Writers talking about writing creates a great vibe. There’s a sense of community and of real conversation — surprising at a conference with 6,000 participants. But anxiety creeps in when talk turns to teaching. In some ways, these pedagogical conversations were even more instructive.

There has been a rapid proliferation of writing programs in the US recently, yet the jury is still out on so many aspects of creative writing programs: does the workshop work as a pedagogical form? can writing be taught at all? are such programs doing a disservice to their students in some way by sending them out into the world with dreams but bleak prospects? how should such programs address the crisis in publishing?

The good news is that all of this is on the minds of those who work in the field.

All in all, it was a great experience. If you’re a writer in search of a hit of professionalism or wider context, do check out the AWP.

And now, back to work. Gotta start earning that narrative tension.

[Photo: chavelli]

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On Literary Friendship

It’s grant season, so I’m writing my yearly emails asking friends and mentors to act as references in various competitions. I’ve been particularly overwhelmed by the encouragement and unqualified support I’ve received on all fronts, even from writer-friends I’ve never met in person and only know through email. All this literary love, as it were, has gotten me thinking about friendship.

It’s a lot easier to put your head down and keep working when you know you have supporters behind you.

One of my first real literary friends (not counting my husband and my friend, Mark, who reads all my manuscripts) came into my life about two years ago when I published a short piece from my now forthcoming book, Epistolophilia.

It was a bad time. My writing was stalled and I had begun to despair at whether I would ever finish the monster that had already eaten up some six years of my life but whose end was not at all in sight. Then one day an email arrived from another writer, a Toronto novelist, saying that my piece was the most exciting thing he’d read in a particular journal for years.

This note from a perfect stranger who had taken the time to track me down for no other reason than to extend himself in friendship gave me a boost that may just be responsible for my having finished my manuscript.

Literary friendships can be harder to come by than you would think. Writers are loners and they are competitive. We suffer from schadenfreude and pettiness, but our worst vice is, without a doubt, envy. And envy coupled with self-doubt is a very bad combination indeed.

It’s been over a year since I consciously started to try and follow that Toronto novelist’s example, and to extend myself to other writers. To do so, I had to work on conquering my jealousies.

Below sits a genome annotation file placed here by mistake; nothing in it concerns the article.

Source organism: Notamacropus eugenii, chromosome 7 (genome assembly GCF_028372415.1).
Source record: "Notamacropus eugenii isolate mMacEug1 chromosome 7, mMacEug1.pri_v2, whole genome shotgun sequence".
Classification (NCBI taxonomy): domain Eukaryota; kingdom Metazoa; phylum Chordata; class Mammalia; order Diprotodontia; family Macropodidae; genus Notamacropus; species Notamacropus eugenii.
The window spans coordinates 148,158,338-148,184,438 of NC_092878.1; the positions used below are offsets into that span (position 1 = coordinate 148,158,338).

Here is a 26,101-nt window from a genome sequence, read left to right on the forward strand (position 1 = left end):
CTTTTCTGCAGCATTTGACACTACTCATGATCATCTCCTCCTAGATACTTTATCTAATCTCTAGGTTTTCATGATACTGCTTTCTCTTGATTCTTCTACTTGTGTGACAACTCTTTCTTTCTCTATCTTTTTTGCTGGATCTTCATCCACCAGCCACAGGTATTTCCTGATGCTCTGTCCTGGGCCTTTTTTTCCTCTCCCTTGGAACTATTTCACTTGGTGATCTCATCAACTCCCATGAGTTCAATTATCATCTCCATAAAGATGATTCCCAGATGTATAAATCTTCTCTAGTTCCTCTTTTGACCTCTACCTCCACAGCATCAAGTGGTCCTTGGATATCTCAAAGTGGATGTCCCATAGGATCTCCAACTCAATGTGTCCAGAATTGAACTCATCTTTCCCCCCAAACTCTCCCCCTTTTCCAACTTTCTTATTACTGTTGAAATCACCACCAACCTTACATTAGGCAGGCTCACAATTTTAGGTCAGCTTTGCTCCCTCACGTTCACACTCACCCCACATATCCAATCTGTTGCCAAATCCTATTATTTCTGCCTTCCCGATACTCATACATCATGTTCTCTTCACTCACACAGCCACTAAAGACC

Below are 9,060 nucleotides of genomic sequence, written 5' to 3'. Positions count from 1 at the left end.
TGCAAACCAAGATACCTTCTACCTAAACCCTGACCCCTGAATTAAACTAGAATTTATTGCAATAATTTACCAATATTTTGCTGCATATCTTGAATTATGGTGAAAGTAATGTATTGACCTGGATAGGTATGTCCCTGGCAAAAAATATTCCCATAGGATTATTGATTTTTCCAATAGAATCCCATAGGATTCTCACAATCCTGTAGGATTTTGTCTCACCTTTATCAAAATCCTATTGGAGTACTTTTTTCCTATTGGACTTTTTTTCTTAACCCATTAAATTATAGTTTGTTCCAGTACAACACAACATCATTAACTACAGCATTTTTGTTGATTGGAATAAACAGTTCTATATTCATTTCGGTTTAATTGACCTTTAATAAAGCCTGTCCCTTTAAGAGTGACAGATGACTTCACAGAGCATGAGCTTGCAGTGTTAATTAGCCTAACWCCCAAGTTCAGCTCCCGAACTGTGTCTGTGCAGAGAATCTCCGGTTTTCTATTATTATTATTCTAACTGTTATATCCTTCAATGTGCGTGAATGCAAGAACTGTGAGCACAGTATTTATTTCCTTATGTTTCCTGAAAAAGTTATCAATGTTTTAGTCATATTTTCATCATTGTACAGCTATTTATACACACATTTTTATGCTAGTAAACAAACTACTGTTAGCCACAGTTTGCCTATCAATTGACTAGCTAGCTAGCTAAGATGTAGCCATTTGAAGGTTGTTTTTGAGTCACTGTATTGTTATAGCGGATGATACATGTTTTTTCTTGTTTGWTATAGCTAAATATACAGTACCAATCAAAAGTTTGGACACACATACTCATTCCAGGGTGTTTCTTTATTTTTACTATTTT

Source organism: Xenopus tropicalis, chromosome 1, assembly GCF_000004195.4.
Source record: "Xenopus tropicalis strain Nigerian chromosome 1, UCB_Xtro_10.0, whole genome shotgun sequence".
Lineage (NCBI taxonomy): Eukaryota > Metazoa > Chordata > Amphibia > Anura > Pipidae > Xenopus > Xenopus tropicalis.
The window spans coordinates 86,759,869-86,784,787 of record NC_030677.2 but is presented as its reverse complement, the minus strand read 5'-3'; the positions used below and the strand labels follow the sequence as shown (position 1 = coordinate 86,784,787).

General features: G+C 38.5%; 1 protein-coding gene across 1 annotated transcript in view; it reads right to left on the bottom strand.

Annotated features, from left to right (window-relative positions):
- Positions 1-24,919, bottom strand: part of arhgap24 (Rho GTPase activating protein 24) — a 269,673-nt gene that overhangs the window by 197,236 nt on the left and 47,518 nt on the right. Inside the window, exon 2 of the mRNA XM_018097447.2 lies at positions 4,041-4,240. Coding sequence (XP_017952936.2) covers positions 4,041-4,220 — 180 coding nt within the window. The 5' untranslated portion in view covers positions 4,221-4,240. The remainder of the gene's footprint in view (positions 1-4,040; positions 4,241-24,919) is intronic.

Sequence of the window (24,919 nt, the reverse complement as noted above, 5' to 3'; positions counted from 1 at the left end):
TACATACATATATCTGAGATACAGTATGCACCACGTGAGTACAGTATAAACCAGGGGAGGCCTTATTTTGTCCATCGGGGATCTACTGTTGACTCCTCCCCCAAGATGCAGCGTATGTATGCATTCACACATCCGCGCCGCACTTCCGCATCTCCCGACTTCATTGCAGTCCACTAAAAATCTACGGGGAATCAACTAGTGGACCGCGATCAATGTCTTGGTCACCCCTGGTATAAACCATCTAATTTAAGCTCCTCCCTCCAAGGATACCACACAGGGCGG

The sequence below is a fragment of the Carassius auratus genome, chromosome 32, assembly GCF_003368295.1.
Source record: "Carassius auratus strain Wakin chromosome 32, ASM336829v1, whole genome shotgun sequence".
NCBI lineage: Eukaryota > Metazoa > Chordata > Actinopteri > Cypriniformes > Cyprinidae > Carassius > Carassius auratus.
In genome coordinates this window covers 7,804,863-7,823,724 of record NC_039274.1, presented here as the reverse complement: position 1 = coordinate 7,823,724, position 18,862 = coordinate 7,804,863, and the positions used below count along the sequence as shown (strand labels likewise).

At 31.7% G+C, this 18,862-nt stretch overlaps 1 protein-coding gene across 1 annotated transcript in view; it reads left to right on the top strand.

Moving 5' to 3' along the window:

I decided that when another author got an agent, I would be happy for her. When a writer I knew signed a contract, won an award or got a grant, I would celebrate his accomplishment. I would take the success of others to mean that I too could succeed.

I don’t know if it’s the new outlook, or if my work has actually gotten that much better, but there’s a lot more literary love in my life since I made the change.

So, to my writerly friends: thank you.

Because of you, I am less alone at my desk.

[Photo: Jenser (Clasix-Design)]


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Mystery tomatoes

For some time now our family has been ordering our groceries online from a local company called “Les Jardins Urbains” (Urban Gardens). At first, the idea was simply to streamline our lives and to save our Saturdays that were getting eaten up by thankless tasks like shopping. We’ve been procuring food like this for well over a year now, and pray that Reza, our friend and proprietor of “Les Jardins Urbains,” will never go out of business, because we could never go back.

Reza’s food is organic and largely local. Our duck, for example, comes from Lac Brome, our carrots from the Saguenay, and our tomatoes from his greenhouses.

I’ve never been a much of a food snob or a big believer in the organic movement (for one thing, I’m suspicious of the ecological argument for organic strawberries that have travelled to Quebec from California), but I have to admit that our new way of accessing food has changed our relationship to it. We now eat more seasonally than ever before — each spring we await the news that the special sweet and spicy lettuce blends are available and that garlic shoots can  be ordered — and food that is grown close by really does taste better.

But tonight, together with my weekly food delivery, came a surprise. I was gardening when Reza announced that he had a gift for me.

A few minutes later he returned from his van bearing four tiny tomato seedlings. He explained that after reading my post about how gardens reflect our lives, he’d been inspired to bring me some plants. There’s a hanging one for our son, one each for my husband and me, and one that I’m symbolically setting aside for our cat Yashka, since we don’t want any orphans or jealousy.